Asked by: Deicy Zschille
asked in category: General Last Updated: 17th February, 2020

What does deoxy mean in DNA?

Deoxyribose, found in DNA, is a modified sugar, lacking one oxygen atom (hence the name "deoxy"). This difference of one oxygen atom is important for the enzymes that recognize DNA and RNA, because it allows these two molecules to be easily distinguished inside organisms.

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Moreover, why is it called 2 Deoxyribose?

Deoxyribose, or more precisely 2-deoxyribose, is a monosaccharide with idealized formula H−(C=O)−(CH2)−(CHOH)3−H. Its name indicates that it is a deoxy sugar, meaning that it is derived from the sugar ribose by loss of an oxygen atom.

Also, what is attached to the 5 carbon of deoxyribose in DNA? The monomer units of DNA are nucleotides, and the polymer is known as a "polynucleotide." Each nucleotide consists of a 5-carbon sugar (deoxyribose), a nitrogen containing base attached to the sugar, and a phosphate group.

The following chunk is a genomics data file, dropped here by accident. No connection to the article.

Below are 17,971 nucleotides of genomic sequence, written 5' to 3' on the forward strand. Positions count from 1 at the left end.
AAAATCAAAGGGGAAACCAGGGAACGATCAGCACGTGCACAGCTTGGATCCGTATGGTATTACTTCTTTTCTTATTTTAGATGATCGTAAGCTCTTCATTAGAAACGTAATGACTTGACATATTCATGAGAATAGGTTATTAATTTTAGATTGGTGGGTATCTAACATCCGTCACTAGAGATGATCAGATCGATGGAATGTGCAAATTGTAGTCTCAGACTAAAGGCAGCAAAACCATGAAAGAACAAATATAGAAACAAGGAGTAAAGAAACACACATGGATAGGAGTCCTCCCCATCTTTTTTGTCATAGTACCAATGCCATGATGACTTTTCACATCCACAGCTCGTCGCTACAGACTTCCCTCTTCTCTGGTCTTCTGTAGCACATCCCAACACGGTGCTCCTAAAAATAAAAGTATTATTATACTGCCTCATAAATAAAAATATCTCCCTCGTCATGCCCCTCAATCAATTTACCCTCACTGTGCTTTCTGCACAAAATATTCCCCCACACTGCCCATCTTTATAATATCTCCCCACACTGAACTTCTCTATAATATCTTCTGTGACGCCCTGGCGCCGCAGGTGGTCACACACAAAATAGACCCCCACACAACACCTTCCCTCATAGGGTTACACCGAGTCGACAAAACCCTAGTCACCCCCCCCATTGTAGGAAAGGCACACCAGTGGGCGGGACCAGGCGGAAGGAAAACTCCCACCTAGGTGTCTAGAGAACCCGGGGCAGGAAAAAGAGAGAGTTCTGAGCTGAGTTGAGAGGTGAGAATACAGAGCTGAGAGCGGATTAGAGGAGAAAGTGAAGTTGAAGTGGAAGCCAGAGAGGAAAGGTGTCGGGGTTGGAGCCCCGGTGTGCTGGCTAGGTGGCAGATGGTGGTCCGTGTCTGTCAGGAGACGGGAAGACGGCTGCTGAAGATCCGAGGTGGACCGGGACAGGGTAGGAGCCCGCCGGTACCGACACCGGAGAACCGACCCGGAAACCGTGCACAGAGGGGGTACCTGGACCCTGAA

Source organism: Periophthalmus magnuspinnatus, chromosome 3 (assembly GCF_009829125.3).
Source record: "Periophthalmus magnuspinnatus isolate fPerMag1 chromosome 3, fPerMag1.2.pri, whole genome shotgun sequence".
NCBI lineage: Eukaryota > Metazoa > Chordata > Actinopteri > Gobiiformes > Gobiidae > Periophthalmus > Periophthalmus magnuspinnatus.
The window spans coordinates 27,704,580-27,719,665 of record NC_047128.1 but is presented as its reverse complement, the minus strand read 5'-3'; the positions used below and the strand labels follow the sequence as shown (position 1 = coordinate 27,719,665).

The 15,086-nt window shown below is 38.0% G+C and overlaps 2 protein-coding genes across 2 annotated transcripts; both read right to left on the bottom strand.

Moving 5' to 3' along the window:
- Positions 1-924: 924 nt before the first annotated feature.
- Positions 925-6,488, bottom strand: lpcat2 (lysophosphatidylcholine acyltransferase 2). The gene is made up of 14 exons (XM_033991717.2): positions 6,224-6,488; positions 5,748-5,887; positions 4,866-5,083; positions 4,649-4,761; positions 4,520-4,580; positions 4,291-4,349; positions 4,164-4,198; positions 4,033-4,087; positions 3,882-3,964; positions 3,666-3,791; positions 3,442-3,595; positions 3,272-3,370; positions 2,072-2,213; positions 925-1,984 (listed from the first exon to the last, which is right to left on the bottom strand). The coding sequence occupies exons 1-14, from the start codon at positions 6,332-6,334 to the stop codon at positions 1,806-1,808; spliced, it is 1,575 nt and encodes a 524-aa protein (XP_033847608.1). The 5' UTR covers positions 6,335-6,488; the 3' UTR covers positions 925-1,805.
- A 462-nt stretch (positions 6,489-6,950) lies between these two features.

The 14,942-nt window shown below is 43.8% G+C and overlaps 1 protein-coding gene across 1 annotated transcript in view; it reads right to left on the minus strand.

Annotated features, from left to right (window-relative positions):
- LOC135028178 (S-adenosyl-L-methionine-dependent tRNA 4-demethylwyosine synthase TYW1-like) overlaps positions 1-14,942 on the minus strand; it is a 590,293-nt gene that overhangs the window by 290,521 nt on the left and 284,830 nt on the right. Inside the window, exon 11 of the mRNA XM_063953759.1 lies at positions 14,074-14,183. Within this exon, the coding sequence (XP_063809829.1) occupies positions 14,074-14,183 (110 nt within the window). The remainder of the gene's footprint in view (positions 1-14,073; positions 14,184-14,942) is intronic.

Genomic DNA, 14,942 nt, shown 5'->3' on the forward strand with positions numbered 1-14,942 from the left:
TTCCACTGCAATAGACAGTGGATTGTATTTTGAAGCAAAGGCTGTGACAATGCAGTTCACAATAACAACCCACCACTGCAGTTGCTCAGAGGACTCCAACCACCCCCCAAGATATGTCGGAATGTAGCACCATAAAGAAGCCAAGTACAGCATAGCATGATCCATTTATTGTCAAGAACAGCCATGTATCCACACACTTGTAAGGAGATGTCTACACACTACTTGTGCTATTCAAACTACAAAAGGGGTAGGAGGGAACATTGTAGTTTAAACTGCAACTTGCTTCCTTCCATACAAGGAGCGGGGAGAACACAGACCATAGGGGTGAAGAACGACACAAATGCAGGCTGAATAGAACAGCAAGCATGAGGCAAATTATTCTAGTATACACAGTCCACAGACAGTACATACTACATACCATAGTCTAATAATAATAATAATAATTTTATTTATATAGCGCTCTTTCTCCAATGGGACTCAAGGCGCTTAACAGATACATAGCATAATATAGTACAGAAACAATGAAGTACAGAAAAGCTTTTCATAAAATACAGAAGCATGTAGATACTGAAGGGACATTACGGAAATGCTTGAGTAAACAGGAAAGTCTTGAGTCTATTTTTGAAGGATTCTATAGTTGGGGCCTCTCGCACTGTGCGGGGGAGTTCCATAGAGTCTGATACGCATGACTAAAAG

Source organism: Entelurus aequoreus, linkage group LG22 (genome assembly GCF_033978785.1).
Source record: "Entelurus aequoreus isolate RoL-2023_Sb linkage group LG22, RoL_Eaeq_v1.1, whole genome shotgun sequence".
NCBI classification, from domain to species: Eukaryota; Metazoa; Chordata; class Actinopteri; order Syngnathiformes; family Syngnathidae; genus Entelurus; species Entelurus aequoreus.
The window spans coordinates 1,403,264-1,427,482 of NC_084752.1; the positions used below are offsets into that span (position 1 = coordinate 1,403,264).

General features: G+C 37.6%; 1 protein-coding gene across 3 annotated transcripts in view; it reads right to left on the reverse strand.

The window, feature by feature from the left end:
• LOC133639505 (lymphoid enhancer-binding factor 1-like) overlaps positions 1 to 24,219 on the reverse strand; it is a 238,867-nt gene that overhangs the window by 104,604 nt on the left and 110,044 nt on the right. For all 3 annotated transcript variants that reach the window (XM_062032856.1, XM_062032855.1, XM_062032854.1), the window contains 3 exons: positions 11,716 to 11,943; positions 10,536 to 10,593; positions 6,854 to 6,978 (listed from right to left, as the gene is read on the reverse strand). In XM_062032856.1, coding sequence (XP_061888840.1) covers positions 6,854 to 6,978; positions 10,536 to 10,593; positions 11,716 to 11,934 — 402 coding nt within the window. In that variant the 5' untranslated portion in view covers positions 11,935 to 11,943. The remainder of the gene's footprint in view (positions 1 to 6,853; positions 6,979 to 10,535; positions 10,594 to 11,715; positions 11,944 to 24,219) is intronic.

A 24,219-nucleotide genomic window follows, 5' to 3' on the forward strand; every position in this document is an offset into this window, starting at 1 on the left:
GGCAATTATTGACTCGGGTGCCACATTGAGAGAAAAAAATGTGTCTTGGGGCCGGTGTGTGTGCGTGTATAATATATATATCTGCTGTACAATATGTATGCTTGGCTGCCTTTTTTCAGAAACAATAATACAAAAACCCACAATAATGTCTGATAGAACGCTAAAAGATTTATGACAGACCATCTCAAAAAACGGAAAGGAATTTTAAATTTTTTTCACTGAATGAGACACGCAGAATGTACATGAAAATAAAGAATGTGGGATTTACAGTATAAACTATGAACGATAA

Similarly, why is 2 deoxyribose in DNA instead of ribose?

While DNA contains deoxyribose, RNA contains ribose, characterised by the presence of the 2'-hydroxyl group on the pentose ring (Figure 5). This hydroxyl group make RNA less stable than DNA because it is more susceptible to hydrolysis.

Why does DNA have less oxygen?

Due to its deoxyribose sugar, which contains one less oxygen-containing hydroxyl group, DNA is a more stable molecule than RNA, which is useful for a molecule which has the task of keeping genetic information safe.

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